Paul Lafargue, Karl Marx’s son-in-law, wrote The Right to Be Lazy in 1883. It is a short book, but you shouldn’t let it fool you by its size. Paul Lafargue has a big idea behind his delightful narratives.
In summary, The Right to Be Lazy tells this: culture is directly proportional to the free time of the working people so not to work more than 3 hours a day is a must. This fantastic book is a must-read cause it is highly informative and exceeds its time. It fools the idea that working is sacred, and it does it in a significant way. So much so that I wanted to frame the whole book and display it all around my house.
This is one of those books that will give you great pleasure to read. And I think it would be a great gift if you have workaholics in your life. And here is an interesting fact: Paul Lafargue, who was also Karl Marx’s son-in-law, committed suicide with his wife in order not to turn seventy.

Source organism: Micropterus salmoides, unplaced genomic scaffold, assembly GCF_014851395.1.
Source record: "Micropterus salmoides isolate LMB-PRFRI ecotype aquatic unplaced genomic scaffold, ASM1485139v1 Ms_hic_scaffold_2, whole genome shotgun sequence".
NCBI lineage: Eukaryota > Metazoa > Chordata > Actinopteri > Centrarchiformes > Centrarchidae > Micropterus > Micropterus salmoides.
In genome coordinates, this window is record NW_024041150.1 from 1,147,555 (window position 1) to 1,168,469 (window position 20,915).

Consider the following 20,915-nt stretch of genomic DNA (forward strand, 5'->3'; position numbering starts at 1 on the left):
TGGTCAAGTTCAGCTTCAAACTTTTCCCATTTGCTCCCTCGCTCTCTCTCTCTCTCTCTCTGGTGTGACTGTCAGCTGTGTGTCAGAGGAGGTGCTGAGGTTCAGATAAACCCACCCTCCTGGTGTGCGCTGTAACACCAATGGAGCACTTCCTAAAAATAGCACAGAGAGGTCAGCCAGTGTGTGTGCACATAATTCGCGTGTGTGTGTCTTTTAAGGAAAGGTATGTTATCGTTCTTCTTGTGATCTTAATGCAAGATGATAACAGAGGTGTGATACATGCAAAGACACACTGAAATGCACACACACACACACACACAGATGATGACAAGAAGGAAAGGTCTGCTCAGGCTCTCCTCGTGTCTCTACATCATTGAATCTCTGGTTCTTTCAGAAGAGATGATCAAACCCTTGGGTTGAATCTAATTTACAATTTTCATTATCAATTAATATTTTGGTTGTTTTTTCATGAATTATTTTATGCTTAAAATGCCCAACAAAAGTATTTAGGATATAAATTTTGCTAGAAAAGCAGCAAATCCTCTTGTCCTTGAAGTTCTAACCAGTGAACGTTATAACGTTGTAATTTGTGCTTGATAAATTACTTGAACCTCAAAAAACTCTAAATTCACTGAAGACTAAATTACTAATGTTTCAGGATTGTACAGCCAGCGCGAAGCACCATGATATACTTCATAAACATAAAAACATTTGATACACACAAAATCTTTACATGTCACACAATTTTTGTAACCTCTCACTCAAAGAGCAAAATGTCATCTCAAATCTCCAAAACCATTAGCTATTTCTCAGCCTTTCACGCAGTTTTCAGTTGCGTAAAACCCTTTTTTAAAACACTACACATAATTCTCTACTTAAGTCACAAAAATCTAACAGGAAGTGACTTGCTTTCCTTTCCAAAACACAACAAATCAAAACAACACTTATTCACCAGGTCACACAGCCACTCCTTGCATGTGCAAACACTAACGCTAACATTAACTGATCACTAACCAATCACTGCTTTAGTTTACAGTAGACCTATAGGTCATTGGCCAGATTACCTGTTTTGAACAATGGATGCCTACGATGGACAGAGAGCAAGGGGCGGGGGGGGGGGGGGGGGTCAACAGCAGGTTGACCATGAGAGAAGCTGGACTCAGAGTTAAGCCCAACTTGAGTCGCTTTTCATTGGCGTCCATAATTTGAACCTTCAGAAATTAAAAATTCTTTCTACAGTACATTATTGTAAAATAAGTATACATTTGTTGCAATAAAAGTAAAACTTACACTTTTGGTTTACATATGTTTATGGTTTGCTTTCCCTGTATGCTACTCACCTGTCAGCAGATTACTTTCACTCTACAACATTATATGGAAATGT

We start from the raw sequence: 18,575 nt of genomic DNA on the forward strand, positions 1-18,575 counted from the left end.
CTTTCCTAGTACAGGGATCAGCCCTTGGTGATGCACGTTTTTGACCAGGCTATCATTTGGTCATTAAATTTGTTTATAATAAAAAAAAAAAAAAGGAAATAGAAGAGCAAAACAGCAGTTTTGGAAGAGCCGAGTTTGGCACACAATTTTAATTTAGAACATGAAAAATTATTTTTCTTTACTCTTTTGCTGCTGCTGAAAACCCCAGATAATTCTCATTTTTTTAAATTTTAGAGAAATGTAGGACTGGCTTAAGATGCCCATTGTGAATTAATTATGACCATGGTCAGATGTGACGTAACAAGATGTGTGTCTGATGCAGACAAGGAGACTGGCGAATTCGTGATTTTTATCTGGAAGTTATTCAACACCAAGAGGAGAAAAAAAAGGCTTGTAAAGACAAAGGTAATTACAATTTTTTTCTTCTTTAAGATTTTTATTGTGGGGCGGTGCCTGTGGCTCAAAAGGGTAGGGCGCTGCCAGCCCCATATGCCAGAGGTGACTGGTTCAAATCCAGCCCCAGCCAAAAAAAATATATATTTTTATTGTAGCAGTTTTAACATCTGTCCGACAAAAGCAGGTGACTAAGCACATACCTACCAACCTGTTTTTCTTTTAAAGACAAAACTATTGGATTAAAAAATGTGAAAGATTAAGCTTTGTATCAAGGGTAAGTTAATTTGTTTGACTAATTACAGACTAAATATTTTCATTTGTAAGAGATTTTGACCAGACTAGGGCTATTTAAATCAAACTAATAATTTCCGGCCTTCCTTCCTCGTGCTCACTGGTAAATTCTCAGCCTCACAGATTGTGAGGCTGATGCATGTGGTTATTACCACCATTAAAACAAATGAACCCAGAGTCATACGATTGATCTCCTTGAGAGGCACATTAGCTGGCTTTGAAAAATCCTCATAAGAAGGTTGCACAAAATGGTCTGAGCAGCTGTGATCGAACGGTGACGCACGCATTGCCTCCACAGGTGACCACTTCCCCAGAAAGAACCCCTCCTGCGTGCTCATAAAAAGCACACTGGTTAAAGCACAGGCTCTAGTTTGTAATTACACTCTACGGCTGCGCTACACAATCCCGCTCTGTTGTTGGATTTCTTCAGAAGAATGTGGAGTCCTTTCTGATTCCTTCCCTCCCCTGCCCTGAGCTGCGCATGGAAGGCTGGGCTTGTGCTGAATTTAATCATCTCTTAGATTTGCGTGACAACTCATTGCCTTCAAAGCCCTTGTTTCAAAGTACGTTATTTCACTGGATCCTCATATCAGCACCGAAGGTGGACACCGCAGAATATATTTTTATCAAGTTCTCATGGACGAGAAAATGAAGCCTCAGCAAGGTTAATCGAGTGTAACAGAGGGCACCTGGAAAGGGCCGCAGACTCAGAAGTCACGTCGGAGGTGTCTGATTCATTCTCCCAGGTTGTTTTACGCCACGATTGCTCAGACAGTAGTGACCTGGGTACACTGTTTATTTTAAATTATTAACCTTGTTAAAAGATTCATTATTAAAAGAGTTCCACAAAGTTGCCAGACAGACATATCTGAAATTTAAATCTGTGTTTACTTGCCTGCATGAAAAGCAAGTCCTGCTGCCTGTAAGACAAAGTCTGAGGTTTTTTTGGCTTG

The Right to Be Lazy
Paul Lafargue’s masterpiece, The Right To Be Lazy, at once funny and serious, witty and profound, elegant and forceful, is a logical expansion of The Right to the Pursuit of Happiness by Thomas Jefferson in the Declaration of Independence. It was not only extremely popular but also brought about pragmatic results, inspiring the movement for the eight-hour day and equal pay for men and women who perform equal work. It survives as one of the very few pieces of writing to come out of the international socialist movement of the nineteenth century that is not only readable-even enjoyable-but pertinent.
Paul Lafargue was a French revolutionary Marxist socialist journalist, literary critic, political writer and activist; he was Karl Marx’s son-in-law having married his second daughter, Laura. His best know work is The Right To Be Lazy.
Reading this book contributed to these challenges: